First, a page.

The magic of a choir is that everyone has a role to play in creating something beautiful…graceful, alluring music, and a strong, welcoming community.
Ever since colonial times, choirs have been an important part of American musical culture. Even in the midst of the Coronavirus pandemic, they seem to be safe from losing their participants. In modern times, fewer people are going to regular events in their community such as religious events and social gatherings. However, the number of Americans in a choir or chorus has risen from 14% to 17% since 2008 (Chorus America). Choirs are not just surviving the change; they are thriving. Why is this?
Anne Miller, a longtime choir director at an all-girls school in Vienna, Virginia, said it best: “A chorus is a group of people working for a common cause, but a lot of soul-searching goes on. You’re singing as part of this group, but what are your own feelings? And you get to know how others are responding. A chorus is unified but contains the individuality of each person, along with their personal history,” (Weber). In today’s fast-paced life, it can feel difficult to find a place where you fit in. Choirs help with this because they create the time and space to make friends. In a choir, people don’t have to struggle to come up with a common interest to talk about. They have this the second they walk into the room: singing! They don’t need to be smart, athletic, or even good at singing. All they need is a love for music.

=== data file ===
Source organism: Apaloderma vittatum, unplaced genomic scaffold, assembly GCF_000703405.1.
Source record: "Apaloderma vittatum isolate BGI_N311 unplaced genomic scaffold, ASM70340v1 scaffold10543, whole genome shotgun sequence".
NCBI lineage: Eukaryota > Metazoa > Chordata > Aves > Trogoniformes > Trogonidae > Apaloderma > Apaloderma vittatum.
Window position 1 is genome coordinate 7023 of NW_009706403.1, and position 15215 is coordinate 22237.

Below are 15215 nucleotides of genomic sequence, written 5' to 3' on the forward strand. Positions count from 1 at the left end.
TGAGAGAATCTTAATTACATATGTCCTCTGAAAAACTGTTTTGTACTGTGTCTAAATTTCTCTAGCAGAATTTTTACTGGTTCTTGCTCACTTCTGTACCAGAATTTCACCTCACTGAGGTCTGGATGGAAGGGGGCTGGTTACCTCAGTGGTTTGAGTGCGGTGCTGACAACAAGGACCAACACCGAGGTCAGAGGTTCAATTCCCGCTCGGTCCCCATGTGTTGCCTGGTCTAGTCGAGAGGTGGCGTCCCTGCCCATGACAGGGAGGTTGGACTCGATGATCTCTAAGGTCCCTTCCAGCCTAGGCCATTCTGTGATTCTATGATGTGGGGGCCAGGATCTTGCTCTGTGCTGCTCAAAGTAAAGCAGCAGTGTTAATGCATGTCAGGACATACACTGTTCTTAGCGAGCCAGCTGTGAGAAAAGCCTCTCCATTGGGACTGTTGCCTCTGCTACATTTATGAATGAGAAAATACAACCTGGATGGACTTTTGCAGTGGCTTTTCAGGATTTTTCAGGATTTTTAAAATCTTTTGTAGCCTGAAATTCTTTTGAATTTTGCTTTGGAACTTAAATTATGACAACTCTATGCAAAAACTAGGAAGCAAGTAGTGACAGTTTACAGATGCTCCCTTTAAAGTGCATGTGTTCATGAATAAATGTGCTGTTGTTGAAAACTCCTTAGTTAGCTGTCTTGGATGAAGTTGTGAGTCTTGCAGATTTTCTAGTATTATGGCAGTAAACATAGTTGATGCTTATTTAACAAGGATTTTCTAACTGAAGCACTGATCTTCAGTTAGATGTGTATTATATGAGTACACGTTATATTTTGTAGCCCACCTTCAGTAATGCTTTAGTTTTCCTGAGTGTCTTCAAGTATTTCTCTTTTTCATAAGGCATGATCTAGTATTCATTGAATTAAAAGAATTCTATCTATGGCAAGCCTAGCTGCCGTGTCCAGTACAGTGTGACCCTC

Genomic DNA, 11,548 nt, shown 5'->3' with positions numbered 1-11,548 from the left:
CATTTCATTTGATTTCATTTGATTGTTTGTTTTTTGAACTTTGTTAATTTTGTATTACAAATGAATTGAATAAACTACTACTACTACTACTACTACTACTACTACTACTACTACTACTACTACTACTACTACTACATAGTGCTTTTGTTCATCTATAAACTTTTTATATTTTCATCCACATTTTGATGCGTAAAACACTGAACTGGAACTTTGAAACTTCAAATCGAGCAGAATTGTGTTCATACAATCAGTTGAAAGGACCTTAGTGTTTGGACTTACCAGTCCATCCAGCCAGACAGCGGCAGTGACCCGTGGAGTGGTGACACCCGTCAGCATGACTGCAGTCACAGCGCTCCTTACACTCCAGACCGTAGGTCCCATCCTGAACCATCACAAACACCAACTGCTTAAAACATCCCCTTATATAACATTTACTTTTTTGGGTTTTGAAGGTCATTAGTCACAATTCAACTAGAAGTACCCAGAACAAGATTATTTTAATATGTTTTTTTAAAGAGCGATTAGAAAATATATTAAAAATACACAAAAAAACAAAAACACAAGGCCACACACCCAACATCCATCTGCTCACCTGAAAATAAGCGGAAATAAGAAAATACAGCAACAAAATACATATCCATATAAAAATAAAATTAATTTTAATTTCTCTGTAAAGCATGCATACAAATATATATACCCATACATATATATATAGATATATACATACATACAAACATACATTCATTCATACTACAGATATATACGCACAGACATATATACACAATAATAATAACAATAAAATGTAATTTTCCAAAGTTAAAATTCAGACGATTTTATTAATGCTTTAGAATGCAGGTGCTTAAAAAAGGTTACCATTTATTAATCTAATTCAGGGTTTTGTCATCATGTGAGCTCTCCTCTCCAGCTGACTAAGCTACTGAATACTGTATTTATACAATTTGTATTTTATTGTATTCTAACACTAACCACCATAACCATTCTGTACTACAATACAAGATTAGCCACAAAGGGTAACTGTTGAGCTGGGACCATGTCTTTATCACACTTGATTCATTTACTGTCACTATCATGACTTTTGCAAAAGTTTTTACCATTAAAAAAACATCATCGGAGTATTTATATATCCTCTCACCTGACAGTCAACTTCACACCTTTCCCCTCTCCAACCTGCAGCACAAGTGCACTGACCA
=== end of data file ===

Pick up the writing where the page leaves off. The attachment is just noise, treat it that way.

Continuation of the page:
The benefits of choir are also backed up by thorough research. Scientists have known for a long time that endorphins, the “happy hormones” which give us a sense of wellbeing, are released when we sing. But in 2015, three scientists at Oxford University tested if singing in groups makes us humans feel connected. The study tested two groups, one which took art and writing classes together, and one which sang together in a choir. Each group had regular meetings for seven months, and the scientists asked the members questions four times during the experiment. The results were that, while both groups felt connected at the end of the study, the singing group felt much more connected much sooner (Pearce, Launay, Dunbar). This is called the “ice-breaker effect.” Even though choir is beneficial for everyone, this study suggests that it can really help shy or quiet people who may struggle to make friends. Singing makes social bonds, so a choir can help quiet people be confident enough to voice their opinions and extroverts conscious enough to listen to them.
Choirs are everywhere: in churches, schools, child care programs, and even in their own organizations. They bring people together in a space founded upon creating music together, and creating social bonds through singing. The magic of a choir is that everyone has a role to play in creating something beautiful…graceful, alluring music, and a strong, welcoming community.
Pearce, Eiluned; Launay, Jacques; Dunbar, Robin. “The Ice-Breaker Effect: Singing Mediates Fast Social Bonding.” The Royal Society Publishing, 2015. “https://royalsocietypublishing.org/doi/10.1098/rsos.150221”
Weber, Charlie. “A Choral Reckoning With the Imperfect History of the United States.” Smithsonian Center for Folklife and Cultural Heritage, 2020. “https://folklife.si.edu/magazine/choral-reckoning-imperfect-history-of-the-united-states”
Chorus America. “The Chorus Impact Study: Singing for a Lifetime.” “https://www.arts.gov/sites/default/files/Research-Art-Works-ChorusAmerica.pdf”.